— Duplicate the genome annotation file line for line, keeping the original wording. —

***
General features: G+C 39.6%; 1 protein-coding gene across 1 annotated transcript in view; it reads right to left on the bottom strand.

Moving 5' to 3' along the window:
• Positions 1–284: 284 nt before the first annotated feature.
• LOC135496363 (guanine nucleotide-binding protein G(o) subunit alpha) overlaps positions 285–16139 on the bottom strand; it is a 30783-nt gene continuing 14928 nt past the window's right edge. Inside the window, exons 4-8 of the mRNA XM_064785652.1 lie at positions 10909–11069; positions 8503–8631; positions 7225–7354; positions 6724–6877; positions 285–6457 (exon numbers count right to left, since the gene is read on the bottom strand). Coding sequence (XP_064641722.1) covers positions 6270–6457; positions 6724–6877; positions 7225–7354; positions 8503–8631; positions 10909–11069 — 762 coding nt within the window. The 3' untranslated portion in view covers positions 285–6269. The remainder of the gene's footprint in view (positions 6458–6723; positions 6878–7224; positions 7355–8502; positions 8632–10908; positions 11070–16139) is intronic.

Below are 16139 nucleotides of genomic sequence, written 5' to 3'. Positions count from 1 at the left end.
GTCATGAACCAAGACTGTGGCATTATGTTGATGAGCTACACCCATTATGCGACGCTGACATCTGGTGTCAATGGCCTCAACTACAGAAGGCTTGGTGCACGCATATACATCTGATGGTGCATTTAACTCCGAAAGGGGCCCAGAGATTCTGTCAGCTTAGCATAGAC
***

General features: G+C 39.6%; 1 protein-coding gene across 1 annotated transcript in view; it reads right to left on the bottom strand.

Moving 5' to 3' along the window:
• Positions 1–284: 284 nt before the first annotated feature.
• LOC135496363 (guanine nucleotide-binding protein G(o) subunit alpha) overlaps positions 285–16139 on the bottom strand; it is a 30783-nt gene continuing 14928 nt past the window's right edge. Inside the window, exons 4-8 of the mRNA XM_064785652.1 lie at positions 10909–11069; positions 8503–8631; positions 7225–7354; positions 6724–6877; positions 285–6457 (exon numbers count right to left, since the gene is read on the bottom strand). Coding sequence (XP_064641722.1) covers positions 6270–6457; positions 6724–6877; positions 7225–7354; positions 8503–8631; positions 10909–11069 — 762 coding nt within the window. The 3' untranslated portion in view covers positions 285–6269. The remainder of the gene's footprint in view (positions 6458–6723; positions 6878–7224; positions 7355–8502; positions 8632–10908; positions 11070–16139) is intronic.

Below are 16139 nucleotides of genomic sequence, written 5' to 3'. Positions count from 1 at the left end.
GTCATGAACCAAGACTGTGGCATTATGTTGATGAGCTACACCCATTATGCGACGCTGACATCTGGTGTCAATGGCCTCAACTACAGAAGGCTTGGTGCACGCATATACATCTGATGGTGCATTTAACTCCGAAAGGGGCCCAGAGATTCTGTCAGCTTAGCATAGAC